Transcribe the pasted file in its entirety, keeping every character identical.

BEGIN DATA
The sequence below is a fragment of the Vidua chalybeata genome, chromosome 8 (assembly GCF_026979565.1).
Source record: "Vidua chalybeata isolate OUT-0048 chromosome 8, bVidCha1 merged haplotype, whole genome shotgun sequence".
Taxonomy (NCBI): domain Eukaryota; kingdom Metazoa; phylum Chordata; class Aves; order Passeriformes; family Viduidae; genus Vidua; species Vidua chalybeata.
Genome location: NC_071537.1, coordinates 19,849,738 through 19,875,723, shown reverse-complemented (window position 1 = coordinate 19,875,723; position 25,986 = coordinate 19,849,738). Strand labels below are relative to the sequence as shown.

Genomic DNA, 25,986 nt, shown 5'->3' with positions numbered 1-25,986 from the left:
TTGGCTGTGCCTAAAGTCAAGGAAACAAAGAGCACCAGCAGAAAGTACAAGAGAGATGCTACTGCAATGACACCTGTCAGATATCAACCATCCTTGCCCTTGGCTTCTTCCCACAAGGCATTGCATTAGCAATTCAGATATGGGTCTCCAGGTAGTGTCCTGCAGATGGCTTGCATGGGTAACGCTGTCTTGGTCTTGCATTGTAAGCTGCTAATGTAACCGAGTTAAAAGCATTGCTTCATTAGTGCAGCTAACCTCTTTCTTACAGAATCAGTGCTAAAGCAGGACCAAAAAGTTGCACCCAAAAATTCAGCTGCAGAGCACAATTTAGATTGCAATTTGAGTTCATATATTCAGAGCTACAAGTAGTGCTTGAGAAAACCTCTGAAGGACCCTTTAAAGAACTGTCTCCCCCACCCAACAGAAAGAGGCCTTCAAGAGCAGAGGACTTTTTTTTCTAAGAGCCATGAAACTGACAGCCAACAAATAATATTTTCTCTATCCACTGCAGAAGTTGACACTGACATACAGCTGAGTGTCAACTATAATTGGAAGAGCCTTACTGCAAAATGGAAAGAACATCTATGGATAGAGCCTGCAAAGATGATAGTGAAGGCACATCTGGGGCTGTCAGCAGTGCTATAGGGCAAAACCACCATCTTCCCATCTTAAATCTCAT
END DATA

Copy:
The sequence below is a fragment of the Vidua chalybeata genome, chromosome 8 (assembly GCF_026979565.1).
Source record: "Vidua chalybeata isolate OUT-0048 chromosome 8, bVidCha1 merged haplotype, whole genome shotgun sequence".
Taxonomy (NCBI): domain Eukaryota; kingdom Metazoa; phylum Chordata; class Aves; order Passeriformes; family Viduidae; genus Vidua; species Vidua chalybeata.
Genome location: NC_071537.1, coordinates 19,849,738 through 19,875,723, shown reverse-complemented (window position 1 = coordinate 19,875,723; position 25,986 = coordinate 19,849,738). Strand labels below are relative to the sequence as shown.

Genomic DNA, 25,986 nt, shown 5'->3' with positions numbered 1-25,986 from the left:
TTGGCTGTGCCTAAAGTCAAGGAAACAAAGAGCACCAGCAGAAAGTACAAGAGAGATGCTACTGCAATGACACCTGTCAGATATCAACCATCCTTGCCCTTGGCTTCTTCCCACAAGGCATTGCATTAGCAATTCAGATATGGGTCTCCAGGTAGTGTCCTGCAGATGGCTTGCATGGGTAACGCTGTCTTGGTCTTGCATTGTAAGCTGCTAATGTAACCGAGTTAAAAGCATTGCTTCATTAGTGCAGCTAACCTCTTTCTTACAGAATCAGTGCTAAAGCAGGACCAAAAAGTTGCACCCAAAAATTCAGCTGCAGAGCACAATTTAGATTGCAATTTGAGTTCATATATTCAGAGCTACAAGTAGTGCTTGAGAAAACCTCTGAAGGACCCTTTAAAGAACTGTCTCCCCCACCCAACAGAAAGAGGCCTTCAAGAGCAGAGGACTTTTTTTTCTAAGAGCCATGAAACTGACAGCCAACAAATAATATTTTCTCTATCCACTGCAGAAGTTGACACTGACATACAGCTGAGTGTCAACTATAATTGGAAGAGCCTTACTGCAAAATGGAAAGAACATCTATGGATAGAGCCTGCAAAGATGATAGTGAAGGCACATCTGGGGCTGTCAGCAGTGCTATAGGGCAAAACCACCATCTTCCCATCTTAAATCTCAT